Treatment of ingrown nails

Who would have thought that a simple little nail could limit daily activities? If you suffer from ingrown nails, you already know! Ingrown toenail is a common disease, its treatment is one of the most common outpatient dermatological and surgical operations.

What are the causes of ingrown toenails and how can they be treated?

The essence of the disease is that the edge of the nail grows under the nail bed, “crumpling” it in front of itself, thereby causing pain, which is aggravated by even the slightest pressure. Naturally, inflammation also occurs. Its main symptoms are painful swelling, callus formation, and pus dripping from under the nail. At first, the pain occurs only in certain situations, during irritation, and then becomes permanent when inflammation occurs. This disease most often occurs on the big toes, which is usually caused by wearing tight shoes, local injury, improper pedicure, cutting the toenails to a curve similar to handnails, but it can also be caused by excessive genetic curvature of the nail. The gradually developing inflammatory branch tissue is painfully throbbing, red, and bleeding. The process can often be accompanied by a fungal infection, the treatment of which is also an important task in terms of lasting healing.

How can ingrown nails be treated?

Non-surgical treatment – such as trying to raise the nail after soaking the toes, using anti-inflammatory, antibiotic or antiseptic ointments – mostly remains an experiment and rarely brings results in practice.

A definitive solution only for surgical intervention, which is performed on an outpatient basis under local anesthesia.

During the medical consultation, the dermatologist thoroughly examines the problematic nail and its surroundings. He determines which treatment method would be the most effective for the treatment of the ingrown toenail.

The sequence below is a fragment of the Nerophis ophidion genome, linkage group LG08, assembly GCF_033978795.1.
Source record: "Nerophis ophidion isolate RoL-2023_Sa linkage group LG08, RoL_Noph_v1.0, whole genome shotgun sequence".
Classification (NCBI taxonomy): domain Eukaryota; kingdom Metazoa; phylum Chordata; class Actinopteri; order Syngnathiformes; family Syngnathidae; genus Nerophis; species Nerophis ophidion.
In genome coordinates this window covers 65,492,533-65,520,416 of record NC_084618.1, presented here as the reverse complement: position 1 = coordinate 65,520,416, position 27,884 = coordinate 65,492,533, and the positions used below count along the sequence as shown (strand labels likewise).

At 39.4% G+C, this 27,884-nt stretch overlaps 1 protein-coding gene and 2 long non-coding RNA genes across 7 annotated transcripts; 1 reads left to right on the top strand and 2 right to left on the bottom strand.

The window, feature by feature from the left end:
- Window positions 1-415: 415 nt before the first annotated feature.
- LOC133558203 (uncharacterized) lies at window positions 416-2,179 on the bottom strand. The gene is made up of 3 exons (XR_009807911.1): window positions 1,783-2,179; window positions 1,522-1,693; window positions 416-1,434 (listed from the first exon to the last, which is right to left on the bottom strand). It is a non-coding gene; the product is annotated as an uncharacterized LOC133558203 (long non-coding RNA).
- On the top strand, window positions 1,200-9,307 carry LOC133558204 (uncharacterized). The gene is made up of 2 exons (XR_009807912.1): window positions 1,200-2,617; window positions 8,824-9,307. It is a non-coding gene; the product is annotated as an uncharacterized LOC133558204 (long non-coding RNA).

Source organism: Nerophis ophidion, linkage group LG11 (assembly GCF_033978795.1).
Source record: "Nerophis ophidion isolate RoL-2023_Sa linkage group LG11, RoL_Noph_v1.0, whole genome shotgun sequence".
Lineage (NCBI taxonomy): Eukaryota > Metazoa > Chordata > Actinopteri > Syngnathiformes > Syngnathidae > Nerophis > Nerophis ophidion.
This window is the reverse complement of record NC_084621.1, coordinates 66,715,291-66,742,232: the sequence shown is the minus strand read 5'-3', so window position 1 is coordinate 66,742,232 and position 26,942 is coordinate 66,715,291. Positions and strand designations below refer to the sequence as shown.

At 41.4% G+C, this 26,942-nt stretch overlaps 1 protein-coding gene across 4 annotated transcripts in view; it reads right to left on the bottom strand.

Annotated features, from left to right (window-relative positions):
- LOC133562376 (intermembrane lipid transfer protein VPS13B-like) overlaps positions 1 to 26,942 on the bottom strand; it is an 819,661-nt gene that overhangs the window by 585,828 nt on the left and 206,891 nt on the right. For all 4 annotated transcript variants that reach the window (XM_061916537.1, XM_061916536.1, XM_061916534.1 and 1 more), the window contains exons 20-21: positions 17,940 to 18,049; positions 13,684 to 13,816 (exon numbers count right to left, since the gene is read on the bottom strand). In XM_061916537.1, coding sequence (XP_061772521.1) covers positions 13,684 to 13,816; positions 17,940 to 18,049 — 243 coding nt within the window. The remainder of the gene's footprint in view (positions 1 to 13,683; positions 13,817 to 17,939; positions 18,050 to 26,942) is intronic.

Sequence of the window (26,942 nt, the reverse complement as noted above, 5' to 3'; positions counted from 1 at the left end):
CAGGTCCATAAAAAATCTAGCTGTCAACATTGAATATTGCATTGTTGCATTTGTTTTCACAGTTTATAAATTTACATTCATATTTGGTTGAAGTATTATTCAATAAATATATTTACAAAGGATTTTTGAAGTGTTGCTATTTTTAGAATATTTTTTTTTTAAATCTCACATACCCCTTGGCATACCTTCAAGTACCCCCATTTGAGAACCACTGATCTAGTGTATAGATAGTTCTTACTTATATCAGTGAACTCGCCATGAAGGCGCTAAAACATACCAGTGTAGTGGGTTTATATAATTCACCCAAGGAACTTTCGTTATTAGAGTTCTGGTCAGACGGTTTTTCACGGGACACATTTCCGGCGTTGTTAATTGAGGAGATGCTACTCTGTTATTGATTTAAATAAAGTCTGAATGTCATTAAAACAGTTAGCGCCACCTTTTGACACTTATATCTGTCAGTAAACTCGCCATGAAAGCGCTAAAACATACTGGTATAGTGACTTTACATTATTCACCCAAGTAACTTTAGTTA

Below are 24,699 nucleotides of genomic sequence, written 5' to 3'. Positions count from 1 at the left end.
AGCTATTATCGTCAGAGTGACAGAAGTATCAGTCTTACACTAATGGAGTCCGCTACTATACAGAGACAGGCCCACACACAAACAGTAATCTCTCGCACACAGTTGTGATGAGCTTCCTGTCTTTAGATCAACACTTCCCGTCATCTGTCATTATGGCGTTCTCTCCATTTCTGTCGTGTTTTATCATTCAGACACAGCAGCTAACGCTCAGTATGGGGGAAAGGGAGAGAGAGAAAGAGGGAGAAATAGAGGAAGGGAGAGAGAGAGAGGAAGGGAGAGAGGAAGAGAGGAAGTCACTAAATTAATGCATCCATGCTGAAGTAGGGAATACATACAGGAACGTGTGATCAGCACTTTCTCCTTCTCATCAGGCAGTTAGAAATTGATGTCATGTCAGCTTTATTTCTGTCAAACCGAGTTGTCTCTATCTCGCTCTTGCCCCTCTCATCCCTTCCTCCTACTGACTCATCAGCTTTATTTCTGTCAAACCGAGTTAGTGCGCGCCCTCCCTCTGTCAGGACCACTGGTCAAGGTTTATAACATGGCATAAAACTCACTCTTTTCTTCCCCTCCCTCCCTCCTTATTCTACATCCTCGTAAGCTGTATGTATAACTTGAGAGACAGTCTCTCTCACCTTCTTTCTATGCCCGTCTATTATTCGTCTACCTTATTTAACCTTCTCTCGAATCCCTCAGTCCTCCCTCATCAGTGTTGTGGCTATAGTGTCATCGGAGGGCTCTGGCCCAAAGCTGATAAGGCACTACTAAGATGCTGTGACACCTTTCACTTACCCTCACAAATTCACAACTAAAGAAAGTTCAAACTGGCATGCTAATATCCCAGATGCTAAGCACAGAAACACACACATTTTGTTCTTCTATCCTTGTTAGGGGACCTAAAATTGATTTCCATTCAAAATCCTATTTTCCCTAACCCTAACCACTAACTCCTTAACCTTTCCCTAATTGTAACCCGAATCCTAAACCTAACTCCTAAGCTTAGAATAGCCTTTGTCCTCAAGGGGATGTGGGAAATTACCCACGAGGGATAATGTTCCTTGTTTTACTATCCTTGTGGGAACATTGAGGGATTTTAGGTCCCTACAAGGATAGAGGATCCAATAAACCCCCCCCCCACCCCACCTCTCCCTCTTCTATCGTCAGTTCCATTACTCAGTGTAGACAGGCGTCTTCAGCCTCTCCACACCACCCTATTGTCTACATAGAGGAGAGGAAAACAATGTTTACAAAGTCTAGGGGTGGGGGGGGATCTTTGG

What happens during the treatment of an ingrown nail?

After injection anesthesia of the toe (which is also the most unpleasant part of the procedure), the ingrown nail section, the overgrown, inflamed nail bed and, above all, the dividing layer that ensures the production of the nail, are partially removed. Suture removal 7-10 days after surgery. on the sun. The leg should be kept dry until the stitches are removed. The complete healing time after the treatment of an ingrown nail can take up to several weeks, so a few days of rest are recommended after the operation. It is recommended that the leg that has undergone surgery be shoved and open shoes are worn. Until the end of the wound healing (approx. 3-4 weeks), the use of the sauna, solarium and swimming pool should be avoided!

Can the surgery have complications?

Rarely, after the operation, minor bleeding or worsening of the inflammatory process may occur, which may require the use of antibiotics. The latter has a higher chance of developing primarily in the case of existing diabetes and blood supply disorders.

Is there a high risk of recurrence?

Treatment of ingrown toenails unfortunately does not bring anywhere near definitive results, the frequency of recurrence can be as high as 16-60%. The disease can be prevented and its return can be prevented by using the correct nail care habits and wearing comfortable footwear.

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